“When I go back to Ohio and Michigan, everything’s paved over and there’s people everywhere,” he added. “I like the more free and open life out here.”

Their daughter, Carrie, has two children in Peabody that Grandpa and Grandma Terman will continue to visit often, he said. Jan may use her experience in children’s ministries at Hillsboro Mennonite Brethren Church to do some area consulting of her own.

“She has a lot of good ideas about how children should be taught and about their experiences in church, so I think she’ll be active there,” he said.

“I think we’re both going to be consultants.”

Terman has been using his own consulting experience as research for a book called “The Ecology of Golf: A Scientist Examines His Game.”

Drawn from the self-confessed golf addict’s consulting work at Prairie Dunes and a year spent traveling around the world with the U.S. Golf Association, Terman’s recently completed manuscript seeks to answer a larger environmental question: How do you develop land in a ecologically sensitive ways that protect animals, plants and wildlife?

“We have not developed in a way that preserves creation-we’ve destroyed it,” Terman said. “So, really, we need to revise our ways of development.

“I’m using golf as an entry point, because it’s such a socially high-profile game,” he added.

“Golf courses and ecologists have not exactly been friends-but things are changing.”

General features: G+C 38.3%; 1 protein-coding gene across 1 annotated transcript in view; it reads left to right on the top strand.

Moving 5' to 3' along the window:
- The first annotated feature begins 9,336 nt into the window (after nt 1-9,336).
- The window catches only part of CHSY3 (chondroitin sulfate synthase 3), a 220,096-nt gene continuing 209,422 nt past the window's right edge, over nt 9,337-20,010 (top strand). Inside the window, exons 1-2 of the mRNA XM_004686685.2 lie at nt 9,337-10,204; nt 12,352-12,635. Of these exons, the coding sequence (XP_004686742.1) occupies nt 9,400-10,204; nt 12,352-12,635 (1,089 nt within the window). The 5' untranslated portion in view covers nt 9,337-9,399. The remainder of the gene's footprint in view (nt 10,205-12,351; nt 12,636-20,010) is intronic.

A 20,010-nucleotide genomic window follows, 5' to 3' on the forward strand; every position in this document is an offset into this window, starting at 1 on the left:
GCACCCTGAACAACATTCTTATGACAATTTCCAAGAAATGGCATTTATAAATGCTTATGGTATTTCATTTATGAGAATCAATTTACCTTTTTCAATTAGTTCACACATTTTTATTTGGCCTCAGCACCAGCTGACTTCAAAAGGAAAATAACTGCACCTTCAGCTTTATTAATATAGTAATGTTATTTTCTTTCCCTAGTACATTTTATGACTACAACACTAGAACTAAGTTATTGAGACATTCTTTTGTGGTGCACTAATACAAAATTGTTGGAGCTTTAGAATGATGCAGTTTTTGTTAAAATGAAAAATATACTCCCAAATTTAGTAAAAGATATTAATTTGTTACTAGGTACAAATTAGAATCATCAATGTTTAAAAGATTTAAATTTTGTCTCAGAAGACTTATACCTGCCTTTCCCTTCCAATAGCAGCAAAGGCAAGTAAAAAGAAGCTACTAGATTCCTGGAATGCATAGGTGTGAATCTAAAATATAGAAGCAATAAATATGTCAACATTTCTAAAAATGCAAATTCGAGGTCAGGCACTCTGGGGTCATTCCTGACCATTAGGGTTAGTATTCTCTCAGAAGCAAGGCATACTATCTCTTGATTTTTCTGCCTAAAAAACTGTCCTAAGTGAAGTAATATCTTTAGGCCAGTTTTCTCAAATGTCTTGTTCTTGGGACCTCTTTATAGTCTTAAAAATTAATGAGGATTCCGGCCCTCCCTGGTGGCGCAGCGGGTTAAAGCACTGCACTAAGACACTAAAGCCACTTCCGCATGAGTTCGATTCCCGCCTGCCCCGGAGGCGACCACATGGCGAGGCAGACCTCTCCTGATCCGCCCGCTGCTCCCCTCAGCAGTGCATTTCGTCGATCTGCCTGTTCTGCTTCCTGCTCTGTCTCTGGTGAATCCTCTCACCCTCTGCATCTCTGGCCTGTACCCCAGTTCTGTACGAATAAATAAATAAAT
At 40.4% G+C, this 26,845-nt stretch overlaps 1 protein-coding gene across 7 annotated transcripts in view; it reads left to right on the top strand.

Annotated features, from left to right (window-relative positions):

Another good entry point for Terman’s environmental expertise is the recent rise in energy costs.

“The rougher things get, the more people think about environment stuff,” he said. “When gas was high-priced back in the ’70s and ’80s, we had people coming by, calling all the time.

“Then things loosened up and that interest died, Now, gas prices are up again, and people are starting to wonder, Hey, how can I save money on that? How can I be more energy-efficient?”

Terman said he will be happy to help friends and neighbors tackle those types of questions, but the project that will take much of his time in the near future actually has nothing to do with the environment. Terman wants to make history instead.

It’s a project that’s been marinating since Terman’s teenage years, when he learned he had an ancestor, Hiram Terman, who fought in the 82nd Ohio Regiment in the Civil War despite his pacificist Anabaptist background.

“He went against his religion, joined up with the Civil War army there and then fought in all the big battles,” Terman said. “He was captured in Gettysburg, then sent down to Andersonville (prison camp) and survived that horrible place.

“The more I learned about him, I thought, boy, this guy has a story that should be told,” he added. “So I’m going to try to write either a novel or a documentary on his adventures-go to the places where he was, take photographs and see if I can publish a book on that.”

As he leaves his teaching position, Terman hopes his students of the past 37 years have learned the main lesson he tried to teach them both in word and deed.

“One thing I say a lot in class, and I hope they remember this, is that in everything you do, try to be a part of the solution rather than the problem,” he said.

“Try to live your life in a way that accepts people, that gives them a chance to express their ideas, that works toward community, that does not exclude and that works on solutions to problems-that brings about the kingdom of God in a way that saves creation, that redeems people, that fights selfishness.

Of course, nobody gets it perfect, including himself, Terman added with a smile.

“But you try.”